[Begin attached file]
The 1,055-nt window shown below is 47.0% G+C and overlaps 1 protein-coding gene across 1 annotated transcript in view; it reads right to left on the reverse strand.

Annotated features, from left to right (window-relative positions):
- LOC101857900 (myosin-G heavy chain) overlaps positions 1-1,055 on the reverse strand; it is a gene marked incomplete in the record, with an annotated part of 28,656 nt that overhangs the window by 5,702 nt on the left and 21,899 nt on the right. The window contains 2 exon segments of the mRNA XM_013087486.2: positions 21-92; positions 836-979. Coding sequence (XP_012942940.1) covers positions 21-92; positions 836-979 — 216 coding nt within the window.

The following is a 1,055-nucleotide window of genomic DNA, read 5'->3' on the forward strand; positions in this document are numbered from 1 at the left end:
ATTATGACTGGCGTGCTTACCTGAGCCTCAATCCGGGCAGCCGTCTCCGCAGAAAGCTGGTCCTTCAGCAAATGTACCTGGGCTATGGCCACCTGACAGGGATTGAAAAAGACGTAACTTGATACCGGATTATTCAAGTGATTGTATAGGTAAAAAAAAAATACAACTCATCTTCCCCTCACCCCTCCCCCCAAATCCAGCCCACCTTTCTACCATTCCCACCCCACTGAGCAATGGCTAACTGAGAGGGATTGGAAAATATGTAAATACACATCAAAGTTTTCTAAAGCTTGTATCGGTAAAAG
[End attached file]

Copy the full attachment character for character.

The 1,055-nt window shown below is 47.0% G+C and overlaps 1 protein-coding gene across 1 annotated transcript in view; it reads right to left on the reverse strand.

Annotated features, from left to right (window-relative positions):
- LOC101857900 (myosin-G heavy chain) overlaps positions 1-1,055 on the reverse strand; it is a gene marked incomplete in the record, with an annotated part of 28,656 nt that overhangs the window by 5,702 nt on the left and 21,899 nt on the right. The window contains 2 exon segments of the mRNA XM_013087486.2: positions 21-92; positions 836-979. Coding sequence (XP_012942940.1) covers positions 21-92; positions 836-979 — 216 coding nt within the window.

The following is a 1,055-nucleotide window of genomic DNA, read 5'->3' on the forward strand; positions in this document are numbered from 1 at the left end:
ATTATGACTGGCGTGCTTACCTGAGCCTCAATCCGGGCAGCCGTCTCCGCAGAAAGCTGGTCCTTCAGCAAATGTACCTGGGCTATGGCCACCTGACAGGGATTGAAAAAGACGTAACTTGATACCGGATTATTCAAGTGATTGTATAGGTAAAAAAAAAATACAACTCATCTTCCCCTCACCCCTCCCCCCAAATCCAGCCCACCTTTCTACCATTCCCACCCCACTGAGCAATGGCTAACTGAGAGGGATTGGAAAATATGTAAATACACATCAAAGTTTTCTAAAGCTTGTATCGGTAAAAG